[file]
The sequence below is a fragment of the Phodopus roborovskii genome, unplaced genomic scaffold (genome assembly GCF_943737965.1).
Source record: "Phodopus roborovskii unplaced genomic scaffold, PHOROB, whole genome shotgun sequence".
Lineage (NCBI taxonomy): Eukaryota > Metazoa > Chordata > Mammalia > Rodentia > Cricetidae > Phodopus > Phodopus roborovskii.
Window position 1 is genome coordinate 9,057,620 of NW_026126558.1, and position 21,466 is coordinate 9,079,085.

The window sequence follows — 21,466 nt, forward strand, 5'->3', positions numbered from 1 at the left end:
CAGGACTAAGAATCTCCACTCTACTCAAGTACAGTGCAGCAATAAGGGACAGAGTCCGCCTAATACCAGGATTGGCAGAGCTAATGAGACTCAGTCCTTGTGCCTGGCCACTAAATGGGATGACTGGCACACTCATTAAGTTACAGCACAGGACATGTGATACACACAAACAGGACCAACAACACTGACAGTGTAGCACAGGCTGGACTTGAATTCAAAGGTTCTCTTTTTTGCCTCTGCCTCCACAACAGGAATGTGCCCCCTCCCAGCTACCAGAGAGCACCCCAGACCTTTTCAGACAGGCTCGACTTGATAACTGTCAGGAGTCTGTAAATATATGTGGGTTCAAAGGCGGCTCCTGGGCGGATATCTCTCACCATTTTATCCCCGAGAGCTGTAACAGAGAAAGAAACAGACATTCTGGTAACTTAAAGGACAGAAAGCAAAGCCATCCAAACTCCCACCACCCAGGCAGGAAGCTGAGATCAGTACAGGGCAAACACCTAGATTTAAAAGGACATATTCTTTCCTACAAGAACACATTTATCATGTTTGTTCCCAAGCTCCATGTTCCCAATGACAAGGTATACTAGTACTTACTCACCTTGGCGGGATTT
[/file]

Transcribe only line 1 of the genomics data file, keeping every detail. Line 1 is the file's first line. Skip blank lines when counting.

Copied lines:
The sequence below is a fragment of the Phodopus roborovskii genome, unplaced genomic scaffold (genome assembly GCF_943737965.1).